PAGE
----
See old discussions regarding this page (from around 2005):
- Wikipedia:Village_pump_(policy)/Archive C#privacy_policy
- No, we don't. It's been suggested in the past (by, for example, user:BigFatBuddha), but nobody managed to get round to it. Martin 09:56 17 Jul 2003 (UTC)
the whole point of wikis is that there is no privacy. You are accountable for your edits. -- Tarquin 17:16 17 Jul 2003 (UTC)
Wikipedia holds no personal information beyond what people choose to put on their user pages. You don't need to give your email address, and I'm sure Jimbo can say words to the effect that he won't sell them. As for Black Panthers... well, everyone can read the site. And everyone can see your IP (if you edited anonymously) or your username (if you have one). You currently need dev access to get the IP from the username edit, so your privacy is pretty secure I would say. -- Tarquin 19:58 17 Jul 2003 (UTC)
I also agree with the original poster. I am new to Wikipedia and I am very excited about it. I want to create a username and furnish my email so I can be contacted by other site users (securely), get my password emailed to me if I forget it, etc. However, I have a blanket policy that I do not give out my email address to anyone who is not willing to make me a promise up front that they will not sell it. Why, when I get a lot of spam anyway? Because I don't want to encourage or enable the spam "machine". I am disappointed that Wikipedia does not make a promise of this kind.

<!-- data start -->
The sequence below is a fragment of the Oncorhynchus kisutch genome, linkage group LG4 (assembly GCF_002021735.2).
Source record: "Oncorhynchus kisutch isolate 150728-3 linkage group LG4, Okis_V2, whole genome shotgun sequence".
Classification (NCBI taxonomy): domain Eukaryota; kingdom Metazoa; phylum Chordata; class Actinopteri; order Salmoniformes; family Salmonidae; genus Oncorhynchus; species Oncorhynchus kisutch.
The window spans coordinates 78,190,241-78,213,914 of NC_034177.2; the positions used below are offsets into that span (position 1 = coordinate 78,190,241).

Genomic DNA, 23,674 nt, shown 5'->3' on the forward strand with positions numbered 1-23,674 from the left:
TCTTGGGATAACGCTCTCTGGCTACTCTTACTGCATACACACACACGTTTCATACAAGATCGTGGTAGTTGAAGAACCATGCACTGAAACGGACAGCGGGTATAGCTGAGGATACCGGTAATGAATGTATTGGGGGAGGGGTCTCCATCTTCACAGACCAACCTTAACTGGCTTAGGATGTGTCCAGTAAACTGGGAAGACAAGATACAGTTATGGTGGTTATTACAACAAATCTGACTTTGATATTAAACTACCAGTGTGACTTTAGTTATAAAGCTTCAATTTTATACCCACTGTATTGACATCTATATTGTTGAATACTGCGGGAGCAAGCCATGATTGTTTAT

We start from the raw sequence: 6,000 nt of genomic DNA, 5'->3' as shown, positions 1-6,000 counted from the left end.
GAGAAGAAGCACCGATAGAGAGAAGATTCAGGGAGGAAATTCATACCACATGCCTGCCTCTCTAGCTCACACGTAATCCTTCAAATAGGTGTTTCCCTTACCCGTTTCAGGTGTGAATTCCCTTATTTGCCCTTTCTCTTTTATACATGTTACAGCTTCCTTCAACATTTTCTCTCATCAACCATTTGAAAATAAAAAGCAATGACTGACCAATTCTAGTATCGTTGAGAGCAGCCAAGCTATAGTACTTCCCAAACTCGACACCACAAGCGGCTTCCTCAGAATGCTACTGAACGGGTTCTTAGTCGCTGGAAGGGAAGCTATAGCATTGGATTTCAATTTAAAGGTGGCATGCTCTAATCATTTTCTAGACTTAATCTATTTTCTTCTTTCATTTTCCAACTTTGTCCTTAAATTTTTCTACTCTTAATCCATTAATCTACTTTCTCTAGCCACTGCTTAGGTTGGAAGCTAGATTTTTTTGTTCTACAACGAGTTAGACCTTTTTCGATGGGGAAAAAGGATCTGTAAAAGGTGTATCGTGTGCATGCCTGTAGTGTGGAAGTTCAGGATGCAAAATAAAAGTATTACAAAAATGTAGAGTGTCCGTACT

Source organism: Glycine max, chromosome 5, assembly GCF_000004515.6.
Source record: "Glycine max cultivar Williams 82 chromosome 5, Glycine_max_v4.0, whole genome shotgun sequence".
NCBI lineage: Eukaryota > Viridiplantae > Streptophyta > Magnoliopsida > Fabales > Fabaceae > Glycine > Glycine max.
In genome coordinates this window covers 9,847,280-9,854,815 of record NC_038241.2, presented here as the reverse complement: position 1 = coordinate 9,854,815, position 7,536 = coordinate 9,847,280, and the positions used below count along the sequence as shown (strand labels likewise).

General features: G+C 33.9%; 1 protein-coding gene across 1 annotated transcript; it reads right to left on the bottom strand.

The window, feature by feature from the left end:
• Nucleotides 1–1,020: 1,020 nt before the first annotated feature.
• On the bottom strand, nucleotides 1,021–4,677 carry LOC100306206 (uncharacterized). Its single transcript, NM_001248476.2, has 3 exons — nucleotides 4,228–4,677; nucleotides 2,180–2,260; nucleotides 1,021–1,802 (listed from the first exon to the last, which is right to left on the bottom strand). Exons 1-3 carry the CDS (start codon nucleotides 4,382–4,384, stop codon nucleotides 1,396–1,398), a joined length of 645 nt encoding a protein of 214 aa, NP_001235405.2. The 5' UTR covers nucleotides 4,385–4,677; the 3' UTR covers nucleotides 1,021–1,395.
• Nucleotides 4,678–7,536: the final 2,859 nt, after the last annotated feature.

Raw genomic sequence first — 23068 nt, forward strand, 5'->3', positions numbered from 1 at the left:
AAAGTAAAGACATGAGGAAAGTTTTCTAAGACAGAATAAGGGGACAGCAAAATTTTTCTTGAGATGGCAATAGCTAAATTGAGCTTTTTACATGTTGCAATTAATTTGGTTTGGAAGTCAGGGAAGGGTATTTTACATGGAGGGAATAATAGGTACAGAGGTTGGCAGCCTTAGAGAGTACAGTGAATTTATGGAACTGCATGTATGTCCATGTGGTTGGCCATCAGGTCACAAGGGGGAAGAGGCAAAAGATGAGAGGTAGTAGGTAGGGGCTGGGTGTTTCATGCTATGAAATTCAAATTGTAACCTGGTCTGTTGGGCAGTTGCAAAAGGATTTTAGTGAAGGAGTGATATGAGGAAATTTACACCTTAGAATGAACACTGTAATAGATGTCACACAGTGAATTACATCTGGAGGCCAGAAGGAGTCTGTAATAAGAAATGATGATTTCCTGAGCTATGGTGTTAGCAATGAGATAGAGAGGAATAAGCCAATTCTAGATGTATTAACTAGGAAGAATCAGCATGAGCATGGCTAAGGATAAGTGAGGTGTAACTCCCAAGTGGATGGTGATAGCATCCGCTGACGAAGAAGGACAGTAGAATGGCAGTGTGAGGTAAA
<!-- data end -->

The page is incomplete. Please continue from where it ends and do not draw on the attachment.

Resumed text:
It does seem ironic to me that the best way to ensure privacy is to post anonymously... -Sean Curtin 21:21, 11 Jul 2004 (UTC)
This came up on Wikipedia: Village pump (policy):
- How long are access logs retained?
- If a user is logged in (personal ID stored in a cookie), is that cookie included in the access logs, so the logs show what articles the person has been reading?
- Who has access to the logs?
- Can Wikipedia's maintainers state that they've never gotten any PATRIOT Act orders to reveal anyone's browsing history? (If they /have/ gotten such orders, they may not be allowed to say so, but if they haven't gotten such orders, they can say they haven't). So an answer like "no comment" can be interpreted as "yes, Wikipedia has turned stuff over to Homeland security."
This page says it's supposed to be linked from the footer of all pages on the site; I don't see that link anywhere. -- Beland 13:12, 25 May 2005 (UTC)
Community consultation: Remit of the Ombudsman Commission
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RFC regarding the scope of the Ombudsman Commission
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